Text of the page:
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Future’s digital pathways

Digital markets are evolving and shape-shifting with such astonishing speed that it is pretty hard to have a nailed down, comprehensive digital strategy, writes Mark Wood.

By Mark Wood

The world can change within a few months and the media companies which survive and prosper will be those which have the ability – and the culture – to innovate, adapt fast, ditch things that don’t work and reshape their products as new opportunities emerge.

Future will be among them. We may still generate the bulk of our revenues and profits from more than 80 beautifully produced consumer magazines, but Future has already evolved a mindset which relishes the challenge of generating more and more business in the digital world as well as on the newsstand.

A classic example was our recent launch of 14 special iPad apps on subjects ranging from performance cycles through guitars, films, classic rock albums and gadgets to science fiction heroes. We had already established that people are prepared to pay for content on iPads and other tablets. The 14 specials were intended to test the market for new types of product and new ways of engaging with audiences worldwide which we had never been able to reach in the past. The apps were produced by our in-house editorial teams with no outside help – demonstrating as well that we can generate new product within existing resources.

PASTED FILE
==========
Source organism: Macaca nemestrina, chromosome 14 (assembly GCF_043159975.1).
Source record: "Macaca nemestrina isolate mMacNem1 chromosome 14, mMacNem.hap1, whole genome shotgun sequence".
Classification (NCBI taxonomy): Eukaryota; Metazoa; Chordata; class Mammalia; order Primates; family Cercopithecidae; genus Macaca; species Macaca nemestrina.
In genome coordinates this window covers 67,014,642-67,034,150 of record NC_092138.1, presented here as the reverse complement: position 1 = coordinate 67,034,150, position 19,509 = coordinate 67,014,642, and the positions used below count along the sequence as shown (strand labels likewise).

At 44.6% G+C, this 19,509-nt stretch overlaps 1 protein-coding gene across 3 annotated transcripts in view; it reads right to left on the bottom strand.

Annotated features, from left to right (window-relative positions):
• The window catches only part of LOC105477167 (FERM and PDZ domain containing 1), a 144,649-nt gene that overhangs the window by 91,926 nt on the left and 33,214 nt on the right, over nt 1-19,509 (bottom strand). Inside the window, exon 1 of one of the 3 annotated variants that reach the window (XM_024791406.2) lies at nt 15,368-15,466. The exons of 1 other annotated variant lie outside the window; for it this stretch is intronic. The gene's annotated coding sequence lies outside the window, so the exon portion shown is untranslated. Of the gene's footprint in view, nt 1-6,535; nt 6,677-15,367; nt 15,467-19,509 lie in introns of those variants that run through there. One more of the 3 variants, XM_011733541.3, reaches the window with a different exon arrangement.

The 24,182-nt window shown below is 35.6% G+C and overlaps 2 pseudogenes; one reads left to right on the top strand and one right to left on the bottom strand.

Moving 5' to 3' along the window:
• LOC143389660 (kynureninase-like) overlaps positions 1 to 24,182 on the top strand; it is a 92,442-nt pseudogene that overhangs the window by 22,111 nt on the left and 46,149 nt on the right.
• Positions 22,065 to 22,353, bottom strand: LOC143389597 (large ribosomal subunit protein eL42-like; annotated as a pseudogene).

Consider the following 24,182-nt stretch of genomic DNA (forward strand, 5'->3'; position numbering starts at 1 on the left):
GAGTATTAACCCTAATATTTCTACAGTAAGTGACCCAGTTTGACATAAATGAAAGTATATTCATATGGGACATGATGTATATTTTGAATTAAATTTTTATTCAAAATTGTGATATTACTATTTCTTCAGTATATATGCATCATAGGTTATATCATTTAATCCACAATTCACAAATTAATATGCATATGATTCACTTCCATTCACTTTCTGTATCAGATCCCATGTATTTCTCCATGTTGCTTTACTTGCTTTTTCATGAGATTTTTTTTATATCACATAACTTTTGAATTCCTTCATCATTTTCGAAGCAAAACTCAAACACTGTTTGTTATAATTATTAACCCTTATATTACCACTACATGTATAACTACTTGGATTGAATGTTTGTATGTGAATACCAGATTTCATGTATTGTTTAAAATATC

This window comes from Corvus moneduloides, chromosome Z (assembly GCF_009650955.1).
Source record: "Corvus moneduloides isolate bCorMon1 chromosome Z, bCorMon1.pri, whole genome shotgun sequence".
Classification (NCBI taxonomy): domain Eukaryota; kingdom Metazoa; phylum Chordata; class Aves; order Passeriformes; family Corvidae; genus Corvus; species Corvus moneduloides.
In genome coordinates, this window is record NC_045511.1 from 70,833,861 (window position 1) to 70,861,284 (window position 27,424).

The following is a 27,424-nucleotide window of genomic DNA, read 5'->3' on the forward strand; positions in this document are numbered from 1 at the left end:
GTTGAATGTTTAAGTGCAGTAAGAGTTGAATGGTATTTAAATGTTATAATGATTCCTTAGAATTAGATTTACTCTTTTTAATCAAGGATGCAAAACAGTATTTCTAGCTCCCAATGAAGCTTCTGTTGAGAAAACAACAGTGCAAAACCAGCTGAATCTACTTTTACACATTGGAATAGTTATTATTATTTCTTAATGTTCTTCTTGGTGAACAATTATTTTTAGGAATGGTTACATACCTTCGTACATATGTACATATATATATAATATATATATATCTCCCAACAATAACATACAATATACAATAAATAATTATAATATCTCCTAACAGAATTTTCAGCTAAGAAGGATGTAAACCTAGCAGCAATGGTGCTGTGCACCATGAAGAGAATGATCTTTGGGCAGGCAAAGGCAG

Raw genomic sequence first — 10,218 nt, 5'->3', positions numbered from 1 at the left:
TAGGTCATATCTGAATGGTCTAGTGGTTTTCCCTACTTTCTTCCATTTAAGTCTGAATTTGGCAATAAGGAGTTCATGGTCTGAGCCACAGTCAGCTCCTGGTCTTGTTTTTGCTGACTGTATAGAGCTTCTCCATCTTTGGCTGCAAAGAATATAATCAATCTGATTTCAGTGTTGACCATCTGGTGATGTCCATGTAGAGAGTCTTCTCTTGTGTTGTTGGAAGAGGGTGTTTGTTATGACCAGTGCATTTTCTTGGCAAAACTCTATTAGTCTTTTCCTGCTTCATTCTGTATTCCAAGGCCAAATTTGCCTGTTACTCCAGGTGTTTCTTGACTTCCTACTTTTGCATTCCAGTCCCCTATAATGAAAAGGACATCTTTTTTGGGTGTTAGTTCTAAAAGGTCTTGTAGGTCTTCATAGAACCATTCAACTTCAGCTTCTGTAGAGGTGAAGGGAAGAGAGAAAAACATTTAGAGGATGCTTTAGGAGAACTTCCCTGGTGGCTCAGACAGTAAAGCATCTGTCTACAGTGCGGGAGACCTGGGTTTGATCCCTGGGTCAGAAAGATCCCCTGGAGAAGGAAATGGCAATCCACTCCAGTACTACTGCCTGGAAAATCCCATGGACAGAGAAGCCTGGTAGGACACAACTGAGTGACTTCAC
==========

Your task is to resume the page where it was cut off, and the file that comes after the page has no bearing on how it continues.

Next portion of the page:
Developing new content for tablets is one aspect of a digital strategy which is aimed at ensuring Future evolves steadily into a multi-platform publisher with a broadening range of revenue lines. Future has already progressed further down this road than most of its competitors. We generate more than a quarter of our advertising revenues from online and mobile markets and already generate revenues from e-commerce. We also operate a number of successful, high-traffic websites. The leading light here is, which has become the leading technology and product ratings website in the UK (surpassing and generates 5m unique visits a month. In a classic reversal of normal publishing trends, we have been launching print magazines as spin-offs from it.

In the online space, our focus is firmly on generating higher traffic levels – and we have developed a number of smart techniques for achieving that – so that we can in turn produce increasing revenues from advertising and click-throughs. We have become adept at utilising social networks to engage with our audiences and that is another way we can bring on board new readers and open up new monetisation opportunities.

We see interesting new opportunities in digital markets outside the UK. We are world leaders in many of the specialist areas we cover. We are now building partnerships with major players in other geographies so that we can work with them to grow high-value specialist niches.

We also see chances to develop new products, new add-ons and new revenues from our digital archives.

We don’t see printed magazines fading away any time soon. We know that people love them and are seeing growth above all in top-end, high-quality products. But we know that the rapid pace of change in media technology and consumption habits mean we have to be able to deliver our content in any number of new ways. I know of no other media company where everyone is so totally aligned around that simple objective. It is that mindset which is making Future both a UK and a world leader in digital transformation.